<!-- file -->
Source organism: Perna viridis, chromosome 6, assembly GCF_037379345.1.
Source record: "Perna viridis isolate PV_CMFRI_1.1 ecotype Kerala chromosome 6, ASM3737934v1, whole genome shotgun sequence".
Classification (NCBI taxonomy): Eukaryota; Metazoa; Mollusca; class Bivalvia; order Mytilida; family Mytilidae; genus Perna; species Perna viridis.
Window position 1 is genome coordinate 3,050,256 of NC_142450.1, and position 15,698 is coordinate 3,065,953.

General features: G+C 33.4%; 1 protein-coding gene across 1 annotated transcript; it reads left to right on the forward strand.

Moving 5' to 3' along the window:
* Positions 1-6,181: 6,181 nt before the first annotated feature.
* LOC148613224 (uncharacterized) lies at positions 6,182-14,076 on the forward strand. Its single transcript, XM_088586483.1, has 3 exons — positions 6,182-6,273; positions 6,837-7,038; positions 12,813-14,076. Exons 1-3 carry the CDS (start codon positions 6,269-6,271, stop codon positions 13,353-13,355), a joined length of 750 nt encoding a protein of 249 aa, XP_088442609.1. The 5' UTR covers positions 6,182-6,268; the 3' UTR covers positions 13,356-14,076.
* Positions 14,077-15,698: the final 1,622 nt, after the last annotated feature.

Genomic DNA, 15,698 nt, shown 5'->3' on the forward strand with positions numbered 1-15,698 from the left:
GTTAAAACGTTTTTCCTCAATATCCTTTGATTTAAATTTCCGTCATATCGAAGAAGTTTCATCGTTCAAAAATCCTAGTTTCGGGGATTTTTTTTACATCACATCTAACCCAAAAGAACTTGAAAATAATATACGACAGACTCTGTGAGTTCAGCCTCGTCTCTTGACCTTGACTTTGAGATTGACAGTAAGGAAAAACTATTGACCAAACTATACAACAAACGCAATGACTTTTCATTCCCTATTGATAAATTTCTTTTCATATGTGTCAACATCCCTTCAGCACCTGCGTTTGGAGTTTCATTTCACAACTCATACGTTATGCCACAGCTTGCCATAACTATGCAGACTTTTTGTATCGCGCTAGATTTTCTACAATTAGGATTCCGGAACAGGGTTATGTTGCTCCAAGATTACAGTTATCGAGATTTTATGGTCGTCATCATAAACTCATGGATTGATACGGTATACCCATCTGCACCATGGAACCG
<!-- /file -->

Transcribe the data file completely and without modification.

Source organism: Perna viridis, chromosome 6, assembly GCF_037379345.1.
Source record: "Perna viridis isolate PV_CMFRI_1.1 ecotype Kerala chromosome 6, ASM3737934v1, whole genome shotgun sequence".
Classification (NCBI taxonomy): Eukaryota; Metazoa; Mollusca; class Bivalvia; order Mytilida; family Mytilidae; genus Perna; species Perna viridis.
Window position 1 is genome coordinate 3,050,256 of NC_142450.1, and position 15,698 is coordinate 3,065,953.

General features: G+C 33.4%; 1 protein-coding gene across 1 annotated transcript; it reads left to right on the forward strand.

Moving 5' to 3' along the window:
* Positions 1-6,181: 6,181 nt before the first annotated feature.
* LOC148613224 (uncharacterized) lies at positions 6,182-14,076 on the forward strand. Its single transcript, XM_088586483.1, has 3 exons — positions 6,182-6,273; positions 6,837-7,038; positions 12,813-14,076. Exons 1-3 carry the CDS (start codon positions 6,269-6,271, stop codon positions 13,353-13,355), a joined length of 750 nt encoding a protein of 249 aa, XP_088442609.1. The 5' UTR covers positions 6,182-6,268; the 3' UTR covers positions 13,356-14,076.
* Positions 14,077-15,698: the final 1,622 nt, after the last annotated feature.

Genomic DNA, 15,698 nt, shown 5'->3' on the forward strand with positions numbered 1-15,698 from the left:
GTTAAAACGTTTTTCCTCAATATCCTTTGATTTAAATTTCCGTCATATCGAAGAAGTTTCATCGTTCAAAAATCCTAGTTTCGGGGATTTTTTTTACATCACATCTAACCCAAAAGAACTTGAAAATAATATACGACAGACTCTGTGAGTTCAGCCTCGTCTCTTGACCTTGACTTTGAGATTGACAGTAAGGAAAAACTATTGACCAAACTATACAACAAACGCAATGACTTTTCATTCCCTATTGATAAATTTCTTTTCATATGTGTCAACATCCCTTCAGCACCTGCGTTTGGAGTTTCATTTCACAACTCATACGTTATGCCACAGCTTGCCATAACTATGCAGACTTTTTGTATCGCGCTAGATTTTCTACAATTAGGATTCCGGAACAGGGTTATGTTGCTCCAAGATTACAGTTATCGAGATTTTATGGTCGTCATCATAAACTCATGGATTGATACGGTATACCCATCTGCACCATGGAACCG